The work has been carried out per The Code of Ethics of the World Medical Association (Declaration of Helsinki) for human research. All patients signed an informed consent after detailed explanation of procedure-related risks and agreed that their data would be used for scientific evaluation.

Stereotactic technique

The Riechert–Mundinger (RM) or Cosman–Roberts–Wells (CRW) system was used for all stereotactic biopsies that were performed under magnetic resonance and CT image guidance for stereotactic localization. In each patient, a multiplanar reconstruction software called Praezis plus 3 (Inomed Company, Germany) was utilized to determine the optimal trajectory.

A direct trajectory via a single pial surface was chosen, and transgression of an ependymal surface was almost never required. All procedures were done under local anesthesia. Serial biopsies were obtained with a side-cutting needle along the maximal diameter of the lesion to acquire information about the zone of infiltration, vital neoplasm, and necrotic areas.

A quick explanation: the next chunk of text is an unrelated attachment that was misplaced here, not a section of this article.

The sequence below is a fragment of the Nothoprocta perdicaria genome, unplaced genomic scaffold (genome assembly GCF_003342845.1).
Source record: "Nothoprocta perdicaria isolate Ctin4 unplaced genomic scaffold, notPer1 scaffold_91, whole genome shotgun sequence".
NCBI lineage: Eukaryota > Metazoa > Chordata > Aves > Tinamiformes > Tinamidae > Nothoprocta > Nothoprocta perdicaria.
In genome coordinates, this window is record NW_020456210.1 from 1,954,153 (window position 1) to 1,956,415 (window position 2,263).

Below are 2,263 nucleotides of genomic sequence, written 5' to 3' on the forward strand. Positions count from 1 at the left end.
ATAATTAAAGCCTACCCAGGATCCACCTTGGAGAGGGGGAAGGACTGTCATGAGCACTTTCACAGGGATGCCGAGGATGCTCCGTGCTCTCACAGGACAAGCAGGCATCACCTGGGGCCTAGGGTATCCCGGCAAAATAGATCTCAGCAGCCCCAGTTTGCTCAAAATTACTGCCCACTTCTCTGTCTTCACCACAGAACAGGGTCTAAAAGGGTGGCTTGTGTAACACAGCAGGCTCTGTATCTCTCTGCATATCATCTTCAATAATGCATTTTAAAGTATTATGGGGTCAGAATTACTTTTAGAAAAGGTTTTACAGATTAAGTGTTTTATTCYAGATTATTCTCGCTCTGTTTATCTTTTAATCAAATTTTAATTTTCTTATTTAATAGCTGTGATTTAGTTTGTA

Histopathological assessments

The tissue samples were fixed in neutral buffered formalin at a 10% concentration before being submitted for histopathological analysis, with the exception of pus, which should be sent for antibiotic sensitivity testing and culture instead of formalin fixation. Hematoxylin and eosin (H&E) staining, as well as additional staining techniques such as immunohistochemical staining, was used to stain paraffin tissue slices. The histopathological diagnoses were based on 2016 Central Nervous System Tumor Classification system proposed by the World Health Organization (WHO) [11].